Every now and again, I'll read something that at least seems to hint at some kind of divide between the God of the Old Testament and Jesus in the New Testament.
To my experience, it's rarely plainly stated in such terms. The language is usually more weaselly. It might, for example, involve statement about how Jesus is the true revelation of God, and how we have to interpret the Bible, especially the Old Testament, through Jesus.
Of course, that does make sense. But then, the Jesus they try to set up turns out to be not much like the Jesus found in the New Testament.
For example, I've come on a few who try to question the existence of Hell using such an argument. Apparent, the fact the Jesus spoke of Hell as a very real place doesn't factor into their interpretations.
This kind of thing is often used by those who are theologically liberal.
For example, they will attempt to put a kind of separation between the God of the Old Testament, who often told people to go to war and told Israel to conquer to the Promised Land, and Jesus in the New Testament, who told people to love their enemies, bless those who curse you, and so on. They try to portray Jesus as being in favor of their pet forms of nonviolent resistance.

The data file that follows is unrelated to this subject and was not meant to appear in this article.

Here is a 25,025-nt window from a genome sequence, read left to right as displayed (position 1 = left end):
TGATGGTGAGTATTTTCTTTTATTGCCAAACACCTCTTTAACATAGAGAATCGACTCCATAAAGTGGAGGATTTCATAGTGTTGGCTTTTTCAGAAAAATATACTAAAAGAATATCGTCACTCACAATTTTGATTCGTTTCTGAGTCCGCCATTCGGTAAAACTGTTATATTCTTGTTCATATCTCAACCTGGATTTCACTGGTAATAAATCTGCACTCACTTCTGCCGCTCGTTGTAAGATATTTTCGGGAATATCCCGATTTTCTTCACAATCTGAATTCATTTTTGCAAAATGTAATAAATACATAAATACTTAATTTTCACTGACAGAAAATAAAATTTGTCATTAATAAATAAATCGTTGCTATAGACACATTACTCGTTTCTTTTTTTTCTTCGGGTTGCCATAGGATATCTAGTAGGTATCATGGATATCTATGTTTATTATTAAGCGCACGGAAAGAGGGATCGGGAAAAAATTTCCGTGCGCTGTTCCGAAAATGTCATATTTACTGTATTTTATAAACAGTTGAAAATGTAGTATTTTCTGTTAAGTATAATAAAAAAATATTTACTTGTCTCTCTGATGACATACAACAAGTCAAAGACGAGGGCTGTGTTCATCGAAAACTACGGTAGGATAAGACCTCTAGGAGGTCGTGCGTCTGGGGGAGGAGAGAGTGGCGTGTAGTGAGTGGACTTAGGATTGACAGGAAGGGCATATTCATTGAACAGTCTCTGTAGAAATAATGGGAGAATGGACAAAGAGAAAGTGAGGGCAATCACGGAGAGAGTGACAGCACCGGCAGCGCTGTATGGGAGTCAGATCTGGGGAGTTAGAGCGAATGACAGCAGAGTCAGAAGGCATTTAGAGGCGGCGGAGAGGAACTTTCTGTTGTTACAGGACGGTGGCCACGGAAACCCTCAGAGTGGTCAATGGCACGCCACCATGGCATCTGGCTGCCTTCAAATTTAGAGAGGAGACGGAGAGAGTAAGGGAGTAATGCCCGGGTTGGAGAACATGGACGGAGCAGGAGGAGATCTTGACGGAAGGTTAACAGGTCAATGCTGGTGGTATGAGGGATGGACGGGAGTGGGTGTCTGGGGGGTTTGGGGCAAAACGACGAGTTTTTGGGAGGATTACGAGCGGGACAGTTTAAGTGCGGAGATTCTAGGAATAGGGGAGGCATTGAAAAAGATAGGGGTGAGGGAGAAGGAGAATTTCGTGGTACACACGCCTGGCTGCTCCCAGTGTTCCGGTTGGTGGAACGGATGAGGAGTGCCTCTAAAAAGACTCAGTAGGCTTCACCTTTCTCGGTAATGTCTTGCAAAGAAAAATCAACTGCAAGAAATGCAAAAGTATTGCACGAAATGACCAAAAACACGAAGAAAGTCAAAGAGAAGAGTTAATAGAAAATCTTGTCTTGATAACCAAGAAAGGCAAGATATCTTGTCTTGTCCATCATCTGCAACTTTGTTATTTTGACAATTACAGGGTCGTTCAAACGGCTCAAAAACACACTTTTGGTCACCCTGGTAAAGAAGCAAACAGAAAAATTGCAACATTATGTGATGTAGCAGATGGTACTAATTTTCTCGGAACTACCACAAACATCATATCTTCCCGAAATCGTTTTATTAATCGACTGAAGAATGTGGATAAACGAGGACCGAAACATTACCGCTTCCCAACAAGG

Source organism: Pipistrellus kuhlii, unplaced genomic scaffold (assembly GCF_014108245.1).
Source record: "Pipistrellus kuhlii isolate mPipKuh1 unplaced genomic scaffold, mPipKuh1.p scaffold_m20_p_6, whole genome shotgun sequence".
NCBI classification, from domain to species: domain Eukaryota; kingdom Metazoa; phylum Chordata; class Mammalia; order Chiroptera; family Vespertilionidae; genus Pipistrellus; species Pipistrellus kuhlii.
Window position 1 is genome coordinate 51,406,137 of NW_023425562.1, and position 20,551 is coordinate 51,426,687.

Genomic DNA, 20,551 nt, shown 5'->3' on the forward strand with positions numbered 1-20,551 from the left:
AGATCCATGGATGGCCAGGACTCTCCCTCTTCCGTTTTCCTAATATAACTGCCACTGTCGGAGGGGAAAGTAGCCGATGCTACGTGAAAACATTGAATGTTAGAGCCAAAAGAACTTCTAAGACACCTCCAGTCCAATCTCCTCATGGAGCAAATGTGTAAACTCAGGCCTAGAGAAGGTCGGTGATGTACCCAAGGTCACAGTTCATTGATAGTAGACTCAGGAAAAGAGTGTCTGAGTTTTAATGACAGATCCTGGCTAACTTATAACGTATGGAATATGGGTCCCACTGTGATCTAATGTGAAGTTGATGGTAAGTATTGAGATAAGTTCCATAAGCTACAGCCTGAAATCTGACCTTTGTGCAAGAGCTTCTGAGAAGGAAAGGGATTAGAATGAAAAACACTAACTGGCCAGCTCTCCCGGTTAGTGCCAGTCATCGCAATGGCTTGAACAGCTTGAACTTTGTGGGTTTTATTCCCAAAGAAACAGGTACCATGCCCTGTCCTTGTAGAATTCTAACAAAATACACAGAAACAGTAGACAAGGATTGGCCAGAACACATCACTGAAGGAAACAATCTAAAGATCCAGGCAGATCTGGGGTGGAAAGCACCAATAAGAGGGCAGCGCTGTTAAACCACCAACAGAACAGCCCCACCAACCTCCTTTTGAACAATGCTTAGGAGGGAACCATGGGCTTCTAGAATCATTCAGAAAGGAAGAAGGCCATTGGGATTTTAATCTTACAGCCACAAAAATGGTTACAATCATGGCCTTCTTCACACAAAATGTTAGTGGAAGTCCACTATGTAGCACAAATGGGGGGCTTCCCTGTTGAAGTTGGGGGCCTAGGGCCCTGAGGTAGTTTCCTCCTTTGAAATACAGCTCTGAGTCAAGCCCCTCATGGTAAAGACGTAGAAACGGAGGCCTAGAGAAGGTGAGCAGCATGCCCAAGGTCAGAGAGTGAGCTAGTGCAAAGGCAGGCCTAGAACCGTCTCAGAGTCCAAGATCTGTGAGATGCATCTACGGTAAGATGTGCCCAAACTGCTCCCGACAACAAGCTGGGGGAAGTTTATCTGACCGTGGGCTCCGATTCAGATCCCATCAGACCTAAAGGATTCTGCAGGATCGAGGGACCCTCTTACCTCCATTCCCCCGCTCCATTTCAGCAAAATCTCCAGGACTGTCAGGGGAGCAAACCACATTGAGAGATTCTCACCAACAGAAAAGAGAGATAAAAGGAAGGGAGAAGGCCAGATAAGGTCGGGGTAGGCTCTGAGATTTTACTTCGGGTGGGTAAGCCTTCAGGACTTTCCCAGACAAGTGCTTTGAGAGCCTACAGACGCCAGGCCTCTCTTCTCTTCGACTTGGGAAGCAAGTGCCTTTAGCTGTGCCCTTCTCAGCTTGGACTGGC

But the truth is this--Jesus never disapproved of anything the Father said or did in the Old Testament, and the Father never disapproved of anything the Son said or did in the New Testament. As Jesus Himself plainly stated, "I an the Father are One", and "Before Abraham was, I am". To put it another way, the God who told Yeshua (Joshua) to cross the Jordon and conquer the Promised Land is the same Yeshua (Jesus) who told us to love our enemies. There are not cross-purposes, there is no split between the two, there is not disagreement in the Godhead. Jesus did not attempts some kind Occupy Heaven stunt.
The same Jesus who spoke about loving enemies also told his disciples to sell a cloak to buy a sword. The same Jesus who spoke about loving enemies was the one who called His enemies hypocrites, blind guides, and said their father was the devil. Start getting your mind around these apparent (though not real) contradictions before trying to make the Godhead a family squabble.